clock menu more-arrow no yes

Filed under:

Baseball America releases 2017 Astros top 10 prospects

New, comments

Francis Martes tops the list for the Astros.

Minor League Baseball: Arizona Fall League-Scottsdale Scorpions at Glendale Desert Dogs Mark J. Rebilas-USA TODAY Sports

Top 10 prospects lists were the only positive news for the Houston Astros for the early part of the decade. But the story has changed a bit as the team has graduated uber-prospect after uber-prospect to the major league.

But the Astros are still stacked in the minors and Baseball America has released their 2017 ranks for the Houston Farm System.

1. Francis Martes, righthander
2. Kyle Tucker, outfielder
3. David Paulino, righthander
4. Franklin Perez, righthander
5. A.J. Reed, first baseman
6. Forrest Whitley, righthander
7. Teoscar Hernandez, outfielder
8. Yulieski Gurriel, third baseman/first baseman
9. Derek Fisher, outfielder
10. Garrett Stubbs, catcher

Of course, the first thing that stands out Yulieski Gurriel, he remains a prospect as his rookie status remains intact for the 2017 season. BA also noted that Albert Abreu was No. 10 on the list before the Astros traded him to New York for Brian McCann.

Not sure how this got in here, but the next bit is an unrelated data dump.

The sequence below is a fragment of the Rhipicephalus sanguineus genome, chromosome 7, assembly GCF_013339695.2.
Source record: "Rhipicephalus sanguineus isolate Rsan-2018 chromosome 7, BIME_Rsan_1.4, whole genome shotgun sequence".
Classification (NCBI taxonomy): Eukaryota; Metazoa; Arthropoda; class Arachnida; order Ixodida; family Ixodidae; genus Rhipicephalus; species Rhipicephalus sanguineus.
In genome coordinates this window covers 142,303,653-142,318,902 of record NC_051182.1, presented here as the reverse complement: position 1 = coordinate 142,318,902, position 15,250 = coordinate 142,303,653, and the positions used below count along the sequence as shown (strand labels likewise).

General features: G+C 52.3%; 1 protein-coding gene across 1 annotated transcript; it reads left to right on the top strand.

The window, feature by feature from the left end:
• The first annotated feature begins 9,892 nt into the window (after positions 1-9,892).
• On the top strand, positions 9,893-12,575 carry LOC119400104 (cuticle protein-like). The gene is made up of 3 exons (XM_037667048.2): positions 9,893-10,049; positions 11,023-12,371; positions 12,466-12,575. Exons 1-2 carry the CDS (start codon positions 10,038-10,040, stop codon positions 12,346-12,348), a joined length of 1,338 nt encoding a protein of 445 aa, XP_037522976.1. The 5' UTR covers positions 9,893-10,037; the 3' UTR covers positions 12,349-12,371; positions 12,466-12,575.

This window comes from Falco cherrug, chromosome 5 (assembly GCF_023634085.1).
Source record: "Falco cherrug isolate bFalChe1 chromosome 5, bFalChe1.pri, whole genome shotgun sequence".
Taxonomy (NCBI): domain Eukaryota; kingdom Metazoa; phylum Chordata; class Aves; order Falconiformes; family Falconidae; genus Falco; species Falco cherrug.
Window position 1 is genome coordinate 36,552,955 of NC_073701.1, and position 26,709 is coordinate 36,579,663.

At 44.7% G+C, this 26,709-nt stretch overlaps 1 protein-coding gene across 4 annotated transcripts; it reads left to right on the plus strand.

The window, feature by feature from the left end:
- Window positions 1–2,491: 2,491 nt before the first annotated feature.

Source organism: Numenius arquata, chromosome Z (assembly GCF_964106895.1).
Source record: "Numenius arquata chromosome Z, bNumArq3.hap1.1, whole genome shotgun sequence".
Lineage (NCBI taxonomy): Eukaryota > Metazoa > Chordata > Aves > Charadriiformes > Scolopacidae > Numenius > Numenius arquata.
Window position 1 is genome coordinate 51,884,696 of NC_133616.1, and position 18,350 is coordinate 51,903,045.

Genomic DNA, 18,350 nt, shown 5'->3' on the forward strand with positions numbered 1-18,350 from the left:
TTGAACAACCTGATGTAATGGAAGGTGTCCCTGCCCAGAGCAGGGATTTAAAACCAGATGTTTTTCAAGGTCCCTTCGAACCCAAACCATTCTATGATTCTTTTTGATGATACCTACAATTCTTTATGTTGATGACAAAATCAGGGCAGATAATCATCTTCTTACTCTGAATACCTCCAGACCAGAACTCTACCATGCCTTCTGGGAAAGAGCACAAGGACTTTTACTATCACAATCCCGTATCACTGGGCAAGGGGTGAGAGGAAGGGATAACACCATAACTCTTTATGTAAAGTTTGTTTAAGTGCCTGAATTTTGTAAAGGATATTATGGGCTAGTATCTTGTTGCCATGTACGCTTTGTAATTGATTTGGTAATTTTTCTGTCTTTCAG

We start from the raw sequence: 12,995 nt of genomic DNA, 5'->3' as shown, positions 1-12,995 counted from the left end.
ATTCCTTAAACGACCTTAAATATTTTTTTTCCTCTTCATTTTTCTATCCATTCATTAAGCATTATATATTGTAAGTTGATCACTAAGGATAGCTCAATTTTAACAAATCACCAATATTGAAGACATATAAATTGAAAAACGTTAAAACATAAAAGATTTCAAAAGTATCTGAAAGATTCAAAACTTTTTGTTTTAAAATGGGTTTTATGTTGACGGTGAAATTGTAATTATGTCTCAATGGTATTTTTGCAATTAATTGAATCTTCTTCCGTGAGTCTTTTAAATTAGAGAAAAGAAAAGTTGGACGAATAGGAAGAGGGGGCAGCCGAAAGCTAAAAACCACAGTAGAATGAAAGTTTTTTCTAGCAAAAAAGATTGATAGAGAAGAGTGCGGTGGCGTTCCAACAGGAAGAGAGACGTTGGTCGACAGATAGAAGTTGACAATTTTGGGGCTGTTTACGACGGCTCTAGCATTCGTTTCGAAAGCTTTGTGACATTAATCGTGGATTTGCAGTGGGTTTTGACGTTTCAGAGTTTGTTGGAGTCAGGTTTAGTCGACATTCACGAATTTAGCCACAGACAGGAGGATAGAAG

BA writer perfectly describes the Astros rebuild in his ranking article:

And like the Cubs and the Royals, the Astros are now bearing the fruits from a complete teardown. General manager Jeff Luhnow and his staff took over the same offseason as Epstein took over the Cubs. Houston had further to go because of a thinner farm system and less big league talent. But like Chicago, Houston signaled that the long rebuild had reached a new stage with a playoff appearance in 2015.

But while Chicago took a further step forward in 2016, leaping from wild card team to the best record in baseball, the Astros took a step back. After winning 86 games in 2015, Houston slid back to 84 wins. A full season from shortstop Carlos Correa and an outstanding year by second baseman Jose Altuve was not enough to make up for a nearly complete collapse by Astros outfielders, a revolving door of ineffective first basemen and a rotation that regressed dramatically.

Read the remaining vast portion of the article here.